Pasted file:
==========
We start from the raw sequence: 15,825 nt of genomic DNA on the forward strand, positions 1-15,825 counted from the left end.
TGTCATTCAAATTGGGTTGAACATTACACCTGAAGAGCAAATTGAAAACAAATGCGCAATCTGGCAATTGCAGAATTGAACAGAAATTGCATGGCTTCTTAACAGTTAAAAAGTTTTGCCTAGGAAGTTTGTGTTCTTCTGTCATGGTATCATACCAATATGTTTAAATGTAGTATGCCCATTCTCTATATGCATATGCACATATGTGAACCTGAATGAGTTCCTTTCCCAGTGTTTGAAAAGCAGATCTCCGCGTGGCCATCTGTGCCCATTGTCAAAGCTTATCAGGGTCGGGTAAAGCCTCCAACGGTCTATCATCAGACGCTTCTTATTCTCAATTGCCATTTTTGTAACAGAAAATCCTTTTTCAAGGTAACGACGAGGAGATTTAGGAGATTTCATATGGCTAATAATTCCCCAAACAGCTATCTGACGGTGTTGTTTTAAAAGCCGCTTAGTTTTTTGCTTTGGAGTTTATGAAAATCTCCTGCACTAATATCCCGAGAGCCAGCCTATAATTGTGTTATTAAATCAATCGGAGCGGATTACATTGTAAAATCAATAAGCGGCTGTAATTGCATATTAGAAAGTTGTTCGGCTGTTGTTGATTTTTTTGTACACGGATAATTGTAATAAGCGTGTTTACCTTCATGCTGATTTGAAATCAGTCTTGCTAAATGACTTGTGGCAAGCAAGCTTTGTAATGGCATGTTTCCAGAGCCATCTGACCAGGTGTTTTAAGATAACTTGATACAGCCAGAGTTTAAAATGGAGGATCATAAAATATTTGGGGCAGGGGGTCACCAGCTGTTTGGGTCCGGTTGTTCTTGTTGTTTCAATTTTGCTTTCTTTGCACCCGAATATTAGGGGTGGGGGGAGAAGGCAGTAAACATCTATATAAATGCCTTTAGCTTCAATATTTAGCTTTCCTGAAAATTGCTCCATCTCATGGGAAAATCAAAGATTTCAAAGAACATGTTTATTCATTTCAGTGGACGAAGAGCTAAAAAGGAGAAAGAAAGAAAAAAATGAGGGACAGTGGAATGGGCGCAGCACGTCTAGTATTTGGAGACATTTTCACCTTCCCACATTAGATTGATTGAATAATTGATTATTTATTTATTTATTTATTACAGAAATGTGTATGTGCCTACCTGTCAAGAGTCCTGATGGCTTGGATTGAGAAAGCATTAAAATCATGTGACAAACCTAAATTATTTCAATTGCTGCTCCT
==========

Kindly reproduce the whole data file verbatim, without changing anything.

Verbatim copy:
We start from the raw sequence: 15,825 nt of genomic DNA on the forward strand, positions 1-15,825 counted from the left end.
TGTCATTCAAATTGGGTTGAACATTACACCTGAAGAGCAAATTGAAAACAAATGCGCAATCTGGCAATTGCAGAATTGAACAGAAATTGCATGGCTTCTTAACAGTTAAAAAGTTTTGCCTAGGAAGTTTGTGTTCTTCTGTCATGGTATCATACCAATATGTTTAAATGTAGTATGCCCATTCTCTATATGCATATGCACATATGTGAACCTGAATGAGTTCCTTTCCCAGTGTTTGAAAAGCAGATCTCCGCGTGGCCATCTGTGCCCATTGTCAAAGCTTATCAGGGTCGGGTAAAGCCTCCAACGGTCTATCATCAGACGCTTCTTATTCTCAATTGCCATTTTTGTAACAGAAAATCCTTTTTCAAGGTAACGACGAGGAGATTTAGGAGATTTCATATGGCTAATAATTCCCCAAACAGCTATCTGACGGTGTTGTTTTAAAAGCCGCTTAGTTTTTTGCTTTGGAGTTTATGAAAATCTCCTGCACTAATATCCCGAGAGCCAGCCTATAATTGTGTTATTAAATCAATCGGAGCGGATTACATTGTAAAATCAATAAGCGGCTGTAATTGCATATTAGAAAGTTGTTCGGCTGTTGTTGATTTTTTTGTACACGGATAATTGTAATAAGCGTGTTTACCTTCATGCTGATTTGAAATCAGTCTTGCTAAATGACTTGTGGCAAGCAAGCTTTGTAATGGCATGTTTCCAGAGCCATCTGACCAGGTGTTTTAAGATAACTTGATACAGCCAGAGTTTAAAATGGAGGATCATAAAATATTTGGGGCAGGGGGTCACCAGCTGTTTGGGTCCGGTTGTTCTTGTTGTTTCAATTTTGCTTTCTTTGCACCCGAATATTAGGGGTGGGGGGAGAAGGCAGTAAACATCTATATAAATGCCTTTAGCTTCAATATTTAGCTTTCCTGAAAATTGCTCCATCTCATGGGAAAATCAAAGATTTCAAAGAACATGTTTATTCATTTCAGTGGACGAAGAGCTAAAAAGGAGAAAGAAAGAAAAAAATGAGGGACAGTGGAATGGGCGCAGCACGTCTAGTATTTGGAGACATTTTCACCTTCCCACATTAGATTGATTGAATAATTGATTATTTATTTATTTATTTATTACAGAAATGTGTATGTGCCTACCTGTCAAGAGTCCTGATGGCTTGGATTGAGAAAGCATTAAAATCATGTGACAAACCTAAATTATTTCAATTGCTGCTCCT